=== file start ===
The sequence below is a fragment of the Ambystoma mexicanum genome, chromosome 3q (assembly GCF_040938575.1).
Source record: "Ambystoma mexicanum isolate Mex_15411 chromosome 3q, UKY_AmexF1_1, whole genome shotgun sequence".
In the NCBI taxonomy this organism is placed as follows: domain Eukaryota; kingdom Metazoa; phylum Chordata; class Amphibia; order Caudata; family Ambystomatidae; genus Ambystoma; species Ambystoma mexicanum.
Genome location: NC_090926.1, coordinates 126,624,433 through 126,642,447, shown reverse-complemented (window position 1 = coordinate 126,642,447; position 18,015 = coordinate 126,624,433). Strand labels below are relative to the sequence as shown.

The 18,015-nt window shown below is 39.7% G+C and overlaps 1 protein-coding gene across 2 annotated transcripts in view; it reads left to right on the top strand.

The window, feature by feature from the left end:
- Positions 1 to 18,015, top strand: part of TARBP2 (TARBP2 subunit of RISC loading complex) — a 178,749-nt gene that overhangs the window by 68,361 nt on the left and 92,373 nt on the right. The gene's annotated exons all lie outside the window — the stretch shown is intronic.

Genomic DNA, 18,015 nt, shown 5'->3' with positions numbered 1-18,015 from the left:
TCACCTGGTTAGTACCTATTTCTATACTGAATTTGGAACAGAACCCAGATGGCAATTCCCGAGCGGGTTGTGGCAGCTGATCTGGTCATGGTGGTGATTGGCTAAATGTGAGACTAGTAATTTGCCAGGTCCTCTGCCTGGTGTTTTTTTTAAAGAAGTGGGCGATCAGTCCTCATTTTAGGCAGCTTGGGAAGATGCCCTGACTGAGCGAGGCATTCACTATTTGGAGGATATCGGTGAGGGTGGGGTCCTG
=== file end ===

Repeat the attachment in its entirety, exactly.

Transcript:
The sequence below is a fragment of the Ambystoma mexicanum genome, chromosome 3q (assembly GCF_040938575.1).
Source record: "Ambystoma mexicanum isolate Mex_15411 chromosome 3q, UKY_AmexF1_1, whole genome shotgun sequence".
In the NCBI taxonomy this organism is placed as follows: domain Eukaryota; kingdom Metazoa; phylum Chordata; class Amphibia; order Caudata; family Ambystomatidae; genus Ambystoma; species Ambystoma mexicanum.
Genome location: NC_090926.1, coordinates 126,624,433 through 126,642,447, shown reverse-complemented (window position 1 = coordinate 126,642,447; position 18,015 = coordinate 126,624,433). Strand labels below are relative to the sequence as shown.

The 18,015-nt window shown below is 39.7% G+C and overlaps 1 protein-coding gene across 2 annotated transcripts in view; it reads left to right on the top strand.

The window, feature by feature from the left end:
- Positions 1 to 18,015, top strand: part of TARBP2 (TARBP2 subunit of RISC loading complex) — a 178,749-nt gene that overhangs the window by 68,361 nt on the left and 92,373 nt on the right. The gene's annotated exons all lie outside the window — the stretch shown is intronic.

Genomic DNA, 18,015 nt, shown 5'->3' with positions numbered 1-18,015 from the left:
TCACCTGGTTAGTACCTATTTCTATACTGAATTTGGAACAGAACCCAGATGGCAATTCCCGAGCGGGTTGTGGCAGCTGATCTGGTCATGGTGGTGATTGGCTAAATGTGAGACTAGTAATTTGCCAGGTCCTCTGCCTGGTGTTTTTTTTAAAGAAGTGGGCGATCAGTCCTCATTTTAGGCAGCTTGGGAAGATGCCCTGACTGAGCGAGGCATTCACTATTTGGAGGATATCGGTGAGGGTGGGGTCCTG